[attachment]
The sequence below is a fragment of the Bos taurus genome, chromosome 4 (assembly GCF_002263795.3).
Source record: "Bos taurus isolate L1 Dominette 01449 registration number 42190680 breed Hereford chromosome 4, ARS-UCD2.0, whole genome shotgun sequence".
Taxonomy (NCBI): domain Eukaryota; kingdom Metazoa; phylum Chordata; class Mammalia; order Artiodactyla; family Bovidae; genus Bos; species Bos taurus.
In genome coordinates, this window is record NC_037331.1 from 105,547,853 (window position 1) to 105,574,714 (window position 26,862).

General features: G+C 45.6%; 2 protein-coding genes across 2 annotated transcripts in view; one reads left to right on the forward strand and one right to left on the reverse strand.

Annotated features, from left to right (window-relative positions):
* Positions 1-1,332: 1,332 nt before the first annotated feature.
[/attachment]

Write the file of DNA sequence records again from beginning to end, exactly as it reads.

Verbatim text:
The sequence below is a fragment of the Bos taurus genome, chromosome 4 (assembly GCF_002263795.3).
Source record: "Bos taurus isolate L1 Dominette 01449 registration number 42190680 breed Hereford chromosome 4, ARS-UCD2.0, whole genome shotgun sequence".
Taxonomy (NCBI): domain Eukaryota; kingdom Metazoa; phylum Chordata; class Mammalia; order Artiodactyla; family Bovidae; genus Bos; species Bos taurus.
In genome coordinates, this window is record NC_037331.1 from 105,547,853 (window position 1) to 105,574,714 (window position 26,862).

General features: G+C 45.6%; 2 protein-coding genes across 2 annotated transcripts in view; one reads left to right on the forward strand and one right to left on the reverse strand.

Annotated features, from left to right (window-relative positions):
* Positions 1-1,332: 1,332 nt before the first annotated feature.